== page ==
Set up Let’s Encrypt with NGINX web server with webroot plugin

26 January, 20174 min readWeb Development

Introduction

This is one (of many) methods to speed up creating free SSL certificates with Let's Encrypt.

It configures the NGINX web server to serve /.well-known/acme-challenge/ for each domain. This path is used by the webroot plugin.

We’ll need to make a directory to servie the challenge files from, we’ll call this /home/www/letsencrypt from now on, and we’ll need to make sure this is set up with suitable permissions such that

  • NGINX can serve these files to the public
  • whomever is running certbot-auto can write to the directory

In NGINX’s config, we want to add the following to each server block configuration:

location ^~ /.well-known/acme-challenge/ {
    default_type "text/plain";
    root /home/www/letsencrypt;
}

When this is in place, whenever a HTTP client makes a request to /.well-known/acme-challenge/TOKEN for the your domain, it will serve the file from /home/www/letsencrypt/TOKEN. This is how the HTTP-01 challenge works.

Generally, adding this in /etc/nginx/global/global.conf and including this file (usually already done by a default install) in each *.conf file in /etc/nginx/conf.d/ is recommended.

The way I normally do this is to create a file /etc/nginx/global/letsencrypt.conf with:

location ^~ /.well-known/acme-challenge/ {
    default_type "text/plain";
    root /home/www/letsencrypt;
}

Then in each server block, for the port 80 listener, I have:

server {
    listen 80;
    server_name www.MYDOMAIN.com;
    include global/letsencrypt.conf;
    location / {
        return 301 https://$server_name$request_uri;
    }
}

This is a normal practice, that I redirect HTTP requests to HTTPS. However, any HTTP request to /.well-known/acme-challenge/ (used by the HTTP-01 challence), is served from /home/www/letsencrypt

certbot-auto

Install certbot-auto

wget https://dl.eff.org/certbot-auto
chmod a+x certbot-auto
mv certbot-auto /usr/local/bin

Add a certificate for a domain

certbot-auto certonly --webroot -w /home/www/letsencrypt -d domain.com

You need to make sure certbot-auto has write permissions to the direction given with the -w parameter.

If you want to do a dry run, to check whether the HTTP-01 challenge is successful or not, without actually creating a certiticate - you can run:

certbot-auto certonly --webroot -w /home/www/letsencrypt -d domain.com --dry-run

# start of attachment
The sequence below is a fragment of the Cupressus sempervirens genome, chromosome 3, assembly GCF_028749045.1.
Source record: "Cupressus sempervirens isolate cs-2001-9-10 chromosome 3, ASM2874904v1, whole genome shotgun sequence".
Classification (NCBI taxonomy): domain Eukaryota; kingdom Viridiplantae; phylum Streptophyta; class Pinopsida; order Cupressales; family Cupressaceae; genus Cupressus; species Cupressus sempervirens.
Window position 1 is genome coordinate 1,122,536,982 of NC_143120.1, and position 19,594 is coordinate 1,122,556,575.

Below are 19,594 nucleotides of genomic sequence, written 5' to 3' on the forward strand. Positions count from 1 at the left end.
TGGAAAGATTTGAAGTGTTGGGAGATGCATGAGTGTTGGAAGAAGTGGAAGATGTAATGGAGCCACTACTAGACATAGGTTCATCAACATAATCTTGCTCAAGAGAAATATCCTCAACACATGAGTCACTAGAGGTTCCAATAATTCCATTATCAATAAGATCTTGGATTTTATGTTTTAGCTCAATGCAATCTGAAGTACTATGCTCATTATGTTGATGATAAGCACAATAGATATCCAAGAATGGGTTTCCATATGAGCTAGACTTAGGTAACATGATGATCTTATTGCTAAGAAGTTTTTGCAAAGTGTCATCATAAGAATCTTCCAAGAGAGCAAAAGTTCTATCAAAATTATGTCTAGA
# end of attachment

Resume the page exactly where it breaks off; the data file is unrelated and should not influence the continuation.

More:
Configure NGINX server blocks

In each domain’s server block add the follow, but use your own domain name for the certificate paths.

listen               443 ssl;
ssl_certificate      /etc/letsencrypt/live/domain.com/fullchain.pem;
ssl_certificate_key  /etc/letsencrypt/live/domain.com/privkey.pem;
include              ssl/ssl.conf;

In ssl/ssl.conf we have:

ssl_session_timeout       5m;
ssl_protocols             TLSv1 TLSv1.1 TLSv1.2;
ssl_ciphers               "ECDH+AESGCM:DH+AESGCM:ECDH+AES256:DH+AES256:ECDH+AES128:DH+AES:ECDH+3DES:DH+3DES:RSA+AESGCM:RSA+AES:RSA+3DES:!aNULL:!MD5:!DSS";
ssl_prefer_server_ciphers on;
ssl_session_cache         shared:SSL:10m;
ssl_dhparam               /etc/nginx/ssl/dhparams.pem;

The above SSL config is my personal preference, but you can adjust to your liking.

If you don't have a DH parameters file configured, you can generate one with

openssl dhparam -out /etc/nginx/ssl/dhparams.pem 2048

Renew all certs if near expiry

For domains which have previously had a certificate issued, you can renew them with

certbot-auto renew

You don't need to use --webroot -w /home/www/letsencrypt again.

This can be added as a cron job.

00 2 * * * root /usr/local/bin/certbot-auto renew 2> /dev/null

If you wish the automation to apply for a single domain only, use:

00 2 * * * root /usr/local/bin/certbot-auto renew --cert-name NAME 2> /dev/null

Note that this will renew the certificates, but your NGINX web server will not know they have renewed. You need to reload NGINX's config files to make sure new certificates have been read. You could make a cron job to do this, some short time after the renewal attempt:

15 2 * * * root nginx -s reload 2> /dev/null

Certificate names are usually the same as the domain name, however this may not always be the case. You can check your certificate names with:

certbot-auto certificates

To test configuration and check that HTTP-01 challenge and verification will work. This is a a good idea if you've been editing the NGINX config files where you could have broken something.

certbot-auto renew --dry-run

This will check for all domains configured for certbot

Other useful certbot commands

Deleting certificates

certbot-auto delete --cert-name DOMAIN

Viewing installed certificates

certbot-auto certificates
© Andy Gock 2009−2021